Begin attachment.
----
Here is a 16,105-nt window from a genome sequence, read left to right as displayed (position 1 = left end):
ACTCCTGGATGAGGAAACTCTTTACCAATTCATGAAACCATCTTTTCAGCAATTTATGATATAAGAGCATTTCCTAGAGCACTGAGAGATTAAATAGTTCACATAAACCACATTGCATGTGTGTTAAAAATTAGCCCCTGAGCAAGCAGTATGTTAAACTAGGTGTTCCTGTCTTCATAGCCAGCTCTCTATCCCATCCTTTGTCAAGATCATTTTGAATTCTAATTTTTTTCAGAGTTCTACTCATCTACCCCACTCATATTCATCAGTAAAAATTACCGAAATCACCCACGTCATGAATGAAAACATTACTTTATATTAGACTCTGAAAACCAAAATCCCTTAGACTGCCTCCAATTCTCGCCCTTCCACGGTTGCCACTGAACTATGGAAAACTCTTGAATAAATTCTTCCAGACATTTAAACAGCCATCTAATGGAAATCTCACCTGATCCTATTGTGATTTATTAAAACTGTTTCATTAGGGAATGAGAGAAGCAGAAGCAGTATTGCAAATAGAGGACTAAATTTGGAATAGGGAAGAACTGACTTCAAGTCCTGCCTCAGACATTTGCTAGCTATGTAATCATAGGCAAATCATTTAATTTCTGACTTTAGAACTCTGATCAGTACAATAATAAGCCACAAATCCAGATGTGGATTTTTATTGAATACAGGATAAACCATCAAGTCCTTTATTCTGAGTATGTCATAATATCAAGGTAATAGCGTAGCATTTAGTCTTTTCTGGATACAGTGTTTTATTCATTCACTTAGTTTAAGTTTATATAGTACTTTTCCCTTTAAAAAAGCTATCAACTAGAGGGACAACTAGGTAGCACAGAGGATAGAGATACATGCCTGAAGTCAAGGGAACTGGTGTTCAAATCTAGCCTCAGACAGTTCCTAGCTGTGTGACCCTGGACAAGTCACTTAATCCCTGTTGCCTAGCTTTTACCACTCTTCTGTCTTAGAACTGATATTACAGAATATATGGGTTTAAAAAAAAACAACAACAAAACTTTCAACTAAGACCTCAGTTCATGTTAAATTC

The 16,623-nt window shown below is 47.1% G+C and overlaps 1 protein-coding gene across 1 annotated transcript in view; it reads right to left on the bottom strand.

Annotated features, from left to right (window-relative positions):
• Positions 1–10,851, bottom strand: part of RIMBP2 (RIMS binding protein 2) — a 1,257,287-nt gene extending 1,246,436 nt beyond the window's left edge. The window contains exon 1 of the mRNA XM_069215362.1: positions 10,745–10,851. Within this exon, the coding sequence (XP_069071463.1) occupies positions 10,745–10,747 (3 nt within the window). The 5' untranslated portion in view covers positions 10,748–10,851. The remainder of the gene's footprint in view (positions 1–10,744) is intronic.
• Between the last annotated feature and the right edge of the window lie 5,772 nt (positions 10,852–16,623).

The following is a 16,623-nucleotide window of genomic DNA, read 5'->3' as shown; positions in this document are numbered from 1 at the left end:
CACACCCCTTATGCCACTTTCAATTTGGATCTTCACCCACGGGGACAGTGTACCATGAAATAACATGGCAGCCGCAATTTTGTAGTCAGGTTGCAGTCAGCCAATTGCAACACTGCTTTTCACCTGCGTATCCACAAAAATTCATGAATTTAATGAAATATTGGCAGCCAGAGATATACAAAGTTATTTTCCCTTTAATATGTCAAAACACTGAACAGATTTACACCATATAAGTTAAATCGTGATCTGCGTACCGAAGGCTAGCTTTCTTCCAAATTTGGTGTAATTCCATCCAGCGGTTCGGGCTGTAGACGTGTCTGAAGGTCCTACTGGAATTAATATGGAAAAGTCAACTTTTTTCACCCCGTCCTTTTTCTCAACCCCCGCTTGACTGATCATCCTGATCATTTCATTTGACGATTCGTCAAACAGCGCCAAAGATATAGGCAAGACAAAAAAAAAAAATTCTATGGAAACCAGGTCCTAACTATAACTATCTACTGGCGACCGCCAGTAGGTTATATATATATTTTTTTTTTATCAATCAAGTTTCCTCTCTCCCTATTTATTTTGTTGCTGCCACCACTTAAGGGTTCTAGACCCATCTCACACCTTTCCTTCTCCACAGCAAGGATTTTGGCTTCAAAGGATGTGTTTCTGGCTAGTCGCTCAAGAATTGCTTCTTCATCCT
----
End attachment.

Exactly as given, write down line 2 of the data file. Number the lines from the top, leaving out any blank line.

ACTCCTGGATGAGGAAACTCTTTACCAATTCATGAAACCATCTTTTCAGCAATTTATGATATAAGAGCATTTCCTAGAGCACTGAGAGATTAAATAGTTCACATAAACCACATTGCATGTGTGTTAAAAATTAGCCCCTGAGCAAGCAGTATGTTAAACTAGGTGTTCCTGTCTTCATAGCCAGCTCTCTATCCCATCCTTTGTCAAGATCATTTTGAATTCTAATTTTTTTCAGAGTTCTACTCATCTACCCCACTCATATTCATCAGTAAAAATTACCGAAATCACCCACGTCATGAATGAAAACATTACTTTATATTAGACTCTGAAAACCAAAATCCCTTAGACTGCCTCCAATTCTCGCCCTTCCACGGTTGCCACTGAACTATGGAAAACTCTTGAATAAATTCTTCCAGACATTTAAACAGCCATCTAATGGAAATCTCACCTGATCCTATTGTGATTTATTAAAACTGTTTCATTAGGGAATGAGAGAAGCAGAAGCAGTATTGCAAATAGAGGACTAAATTTGGAATAGGGAAGAACTGACTTCAAGTCCTGCCTCAGACATTTGCTAGCTATGTAATCATAGGCAAATCATTTAATTTCTGACTTTAGAACTCTGATCAGTACAATAATAAGCCACAAATCCAGATGTGGATTTTTATTGAATACAGGATAAACCATCAAGTCCTTTATTCTGAGTATGTCATAATATCAAGGTAATAGCGTAGCATTTAGTCTTTTCTGGATACAGTGTTTTATTCATTCACTTAGTTTAAGTTTATATAGTACTTTTCCCTTTAAAAAAGCTATCAACTAGAGGGACAACTAGGTAGCACAGAGGATAGAGATACATGCCTGAAGTCAAGGGAACTGGTGTTCAAATCTAGCCTCAGACAGTTCCTAGCTGTGTGACCCTGGACAAGTCACTTAATCCCTGTTGCCTAGCTTTTACCACTCTTCTGTCTTAGAACTGATATTACAGAATATATGGGTTTAAAAAAAAACAACAACAAAACTTTCAACTAAGACCTCAGTTCATGTTAAATTC